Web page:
(by Boshra Yazahmeidi)
The Environmental Justice Atlas, also known as EJAtlas, is an interactive database housing a wealth of information about ecological conflicts worldwide, through an accessible, colourful, and easy-to-use map. You can access the map via: https://ejatlas.org/
The developers have defined ecological conflicts to be those led by mobilised communities and social movements against economic activity, infrastructure development, or waste disposal whereby environmental impacts are the key element of grievance. As resources move through the extraction, processing, and disposal phases of the commodity chain, negative environmental impacts are often imposed on the most marginalised communities, far from the eyes of the concerned citizen and end-product consumer.
This is one of purposes of the EJAtlas – awareness raising and making environmental injustice more visible. It is also an invaluable tool for researchers, journalists, activists, and campaigners, who can use the database to find reference cases, explore patterns, and analyse successful or unsuccessful campaigns. Beyond that, it serves as a networking tool that can connect groups working on similar issues or against the same corporate actor.
How does the map work?
The ecological conflicts have been categorised across ten major issues: nuclear; mineral ores and building extractives; waste management; biomass and land conflicts; fossil fuels and climate justice; water management; infrastructure and built environment; tourism recreation; biodiversity conservation conflicts; and industrial and utilities conflicts.
Click on any of the above issues and the map filters its icons to signal every incident in every country across the globe where a related conflict has taken place, but only to the extent that it has been reported to EJAtlas and has been verified by its team of collaborators. Each of those icons contain information pertaining to basic country data, a history of the project causing conflict, the project investors, the project impacts, the action taken by the community, and the outcome of action taken. Pictures, videos, and references to relevant legislation and academic research are also included. Users can apply a number of filters to tailor the map to their interests.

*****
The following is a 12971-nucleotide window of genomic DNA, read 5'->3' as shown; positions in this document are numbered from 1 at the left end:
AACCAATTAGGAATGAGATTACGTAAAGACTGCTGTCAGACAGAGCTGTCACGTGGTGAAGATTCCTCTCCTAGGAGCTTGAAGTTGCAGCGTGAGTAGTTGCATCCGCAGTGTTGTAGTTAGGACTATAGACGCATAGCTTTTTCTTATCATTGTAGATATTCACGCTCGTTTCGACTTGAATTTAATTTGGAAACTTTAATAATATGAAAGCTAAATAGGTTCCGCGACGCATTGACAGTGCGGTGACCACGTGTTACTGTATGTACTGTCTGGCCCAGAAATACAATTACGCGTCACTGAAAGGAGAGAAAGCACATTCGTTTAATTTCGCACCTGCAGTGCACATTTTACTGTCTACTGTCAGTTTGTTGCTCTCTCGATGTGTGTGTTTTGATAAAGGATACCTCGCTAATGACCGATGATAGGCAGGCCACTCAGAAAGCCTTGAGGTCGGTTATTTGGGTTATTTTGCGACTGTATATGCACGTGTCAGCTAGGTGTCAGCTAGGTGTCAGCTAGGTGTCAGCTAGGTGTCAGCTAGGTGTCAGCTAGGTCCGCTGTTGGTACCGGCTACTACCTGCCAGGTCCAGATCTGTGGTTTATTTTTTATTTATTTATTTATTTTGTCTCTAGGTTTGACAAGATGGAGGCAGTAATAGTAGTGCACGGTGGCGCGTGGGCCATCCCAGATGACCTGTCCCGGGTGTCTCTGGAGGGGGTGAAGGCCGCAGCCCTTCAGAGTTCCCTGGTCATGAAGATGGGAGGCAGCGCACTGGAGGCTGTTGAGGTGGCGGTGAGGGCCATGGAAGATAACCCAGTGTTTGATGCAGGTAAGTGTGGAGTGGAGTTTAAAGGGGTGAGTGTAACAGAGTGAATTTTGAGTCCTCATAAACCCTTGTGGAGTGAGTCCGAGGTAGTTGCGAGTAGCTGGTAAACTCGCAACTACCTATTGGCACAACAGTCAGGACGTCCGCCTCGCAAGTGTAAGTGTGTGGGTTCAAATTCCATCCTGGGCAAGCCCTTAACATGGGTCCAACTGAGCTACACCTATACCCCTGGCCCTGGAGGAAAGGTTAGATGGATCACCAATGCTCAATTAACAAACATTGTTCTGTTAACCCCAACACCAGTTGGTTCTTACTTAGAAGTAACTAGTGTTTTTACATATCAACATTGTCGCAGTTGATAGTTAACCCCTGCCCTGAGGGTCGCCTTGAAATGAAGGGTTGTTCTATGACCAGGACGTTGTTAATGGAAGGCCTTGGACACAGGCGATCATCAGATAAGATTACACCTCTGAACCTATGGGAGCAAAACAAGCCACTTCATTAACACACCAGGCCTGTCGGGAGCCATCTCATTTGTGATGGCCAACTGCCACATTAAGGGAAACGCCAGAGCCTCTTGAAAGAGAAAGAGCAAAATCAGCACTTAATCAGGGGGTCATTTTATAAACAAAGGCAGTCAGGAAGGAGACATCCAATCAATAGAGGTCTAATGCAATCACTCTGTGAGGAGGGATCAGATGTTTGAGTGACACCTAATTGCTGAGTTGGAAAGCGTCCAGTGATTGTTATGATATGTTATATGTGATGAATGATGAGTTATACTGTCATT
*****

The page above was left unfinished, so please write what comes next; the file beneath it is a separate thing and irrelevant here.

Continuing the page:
How can I contribute?
One limitation of this database lies with the variable quality of information available. As such, users of the database are encouraged to comment on existing conflicts with any updated information that they may have from the ground. A comments section exists after the presentation of each case of conflict. The comments section can also be used to start a discussion forum.
Another limitation is the extent of coverage of conflict. Only conflicts known to the collaborators of the EJAtlas, and those directly reported to it and investigated, are presented on the map. Therefore, users of the database are also encouraged to create an account through which they can notify EJAtlas of ecological conflicts that have not been placed on the map.
The map can easily be shared through social media. Users are therefore encouraged to share the maps and website as much as possible to raise awareness of environmental injustice. There is also a Facebook page (https://www.facebook.com/ejolt) and a newsletter that users can subscribe to (http://eeb.us2.list-manage.com/profile?u=19d3da1852472c315fcece5dd&id=458e018126&e=).
The EJAtlas is a primary outcome of the Environmental Justice Organisations, Liabilities and Trade (EJOLT) project, supported by the European Commission, which aims to bring science and society together to catalogue and analyse ecological distribution conflicts and confront environmental injustice. You can visit their webpage via: http://www.ejolt.org/